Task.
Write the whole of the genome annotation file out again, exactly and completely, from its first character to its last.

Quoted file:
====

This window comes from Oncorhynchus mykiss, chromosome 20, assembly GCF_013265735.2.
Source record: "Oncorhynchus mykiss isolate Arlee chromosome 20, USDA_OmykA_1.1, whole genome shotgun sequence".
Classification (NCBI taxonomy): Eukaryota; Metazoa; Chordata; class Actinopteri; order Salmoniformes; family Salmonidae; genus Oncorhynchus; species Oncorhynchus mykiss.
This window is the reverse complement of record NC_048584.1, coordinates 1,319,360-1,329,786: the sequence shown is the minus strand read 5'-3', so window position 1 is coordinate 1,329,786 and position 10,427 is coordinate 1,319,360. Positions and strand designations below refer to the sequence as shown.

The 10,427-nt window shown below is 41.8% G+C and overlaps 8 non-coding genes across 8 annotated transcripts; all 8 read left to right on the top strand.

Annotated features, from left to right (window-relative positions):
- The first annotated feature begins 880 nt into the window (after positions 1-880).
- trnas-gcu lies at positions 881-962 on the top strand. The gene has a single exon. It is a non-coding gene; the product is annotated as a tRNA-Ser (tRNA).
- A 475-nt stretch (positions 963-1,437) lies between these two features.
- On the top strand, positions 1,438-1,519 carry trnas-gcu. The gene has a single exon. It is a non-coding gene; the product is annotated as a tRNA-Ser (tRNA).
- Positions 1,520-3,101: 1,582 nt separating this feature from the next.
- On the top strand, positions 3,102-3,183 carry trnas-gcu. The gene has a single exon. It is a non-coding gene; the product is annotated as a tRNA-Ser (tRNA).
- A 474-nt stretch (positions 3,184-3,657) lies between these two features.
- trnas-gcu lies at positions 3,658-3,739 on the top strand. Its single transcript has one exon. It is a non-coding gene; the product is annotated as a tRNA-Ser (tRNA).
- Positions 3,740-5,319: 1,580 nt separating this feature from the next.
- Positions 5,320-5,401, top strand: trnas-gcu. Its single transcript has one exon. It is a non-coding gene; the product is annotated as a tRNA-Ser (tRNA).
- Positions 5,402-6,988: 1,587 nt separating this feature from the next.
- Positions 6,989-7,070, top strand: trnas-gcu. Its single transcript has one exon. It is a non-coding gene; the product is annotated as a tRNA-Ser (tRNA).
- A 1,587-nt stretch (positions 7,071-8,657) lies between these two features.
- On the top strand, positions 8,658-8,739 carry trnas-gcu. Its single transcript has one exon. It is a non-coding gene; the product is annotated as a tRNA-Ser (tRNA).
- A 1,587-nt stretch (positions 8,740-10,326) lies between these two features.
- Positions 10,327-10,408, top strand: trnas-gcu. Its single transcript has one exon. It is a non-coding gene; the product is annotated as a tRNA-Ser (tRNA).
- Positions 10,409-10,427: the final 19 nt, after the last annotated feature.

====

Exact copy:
This window comes from Oncorhynchus mykiss, chromosome 20, assembly GCF_013265735.2.
Source record: "Oncorhynchus mykiss isolate Arlee chromosome 20, USDA_OmykA_1.1, whole genome shotgun sequence".
Classification (NCBI taxonomy): Eukaryota; Metazoa; Chordata; class Actinopteri; order Salmoniformes; family Salmonidae; genus Oncorhynchus; species Oncorhynchus mykiss.
This window is the reverse complement of record NC_048584.1, coordinates 1,319,360-1,329,786: the sequence shown is the minus strand read 5'-3', so window position 1 is coordinate 1,329,786 and position 10,427 is coordinate 1,319,360. Positions and strand designations below refer to the sequence as shown.

The 10,427-nt window shown below is 41.8% G+C and overlaps 8 non-coding genes across 8 annotated transcripts; all 8 read left to right on the top strand.

Annotated features, from left to right (window-relative positions):
- The first annotated feature begins 880 nt into the window (after positions 1-880).
- trnas-gcu lies at positions 881-962 on the top strand. The gene has a single exon. It is a non-coding gene; the product is annotated as a tRNA-Ser (tRNA).
- A 475-nt stretch (positions 963-1,437) lies between these two features.
- On the top strand, positions 1,438-1,519 carry trnas-gcu. The gene has a single exon. It is a non-coding gene; the product is annotated as a tRNA-Ser (tRNA).
- Positions 1,520-3,101: 1,582 nt separating this feature from the next.
- On the top strand, positions 3,102-3,183 carry trnas-gcu. The gene has a single exon. It is a non-coding gene; the product is annotated as a tRNA-Ser (tRNA).
- A 474-nt stretch (positions 3,184-3,657) lies between these two features.
- trnas-gcu lies at positions 3,658-3,739 on the top strand. Its single transcript has one exon. It is a non-coding gene; the product is annotated as a tRNA-Ser (tRNA).
- Positions 3,740-5,319: 1,580 nt separating this feature from the next.
- Positions 5,320-5,401, top strand: trnas-gcu. Its single transcript has one exon. It is a non-coding gene; the product is annotated as a tRNA-Ser (tRNA).
- Positions 5,402-6,988: 1,587 nt separating this feature from the next.
- Positions 6,989-7,070, top strand: trnas-gcu. Its single transcript has one exon. It is a non-coding gene; the product is annotated as a tRNA-Ser (tRNA).
- A 1,587-nt stretch (positions 7,071-8,657) lies between these two features.
- On the top strand, positions 8,658-8,739 carry trnas-gcu. Its single transcript has one exon. It is a non-coding gene; the product is annotated as a tRNA-Ser (tRNA).
- A 1,587-nt stretch (positions 8,740-10,326) lies between these two features.
- Positions 10,327-10,408, top strand: trnas-gcu. Its single transcript has one exon. It is a non-coding gene; the product is annotated as a tRNA-Ser (tRNA).
- Positions 10,409-10,427: the final 19 nt, after the last annotated feature.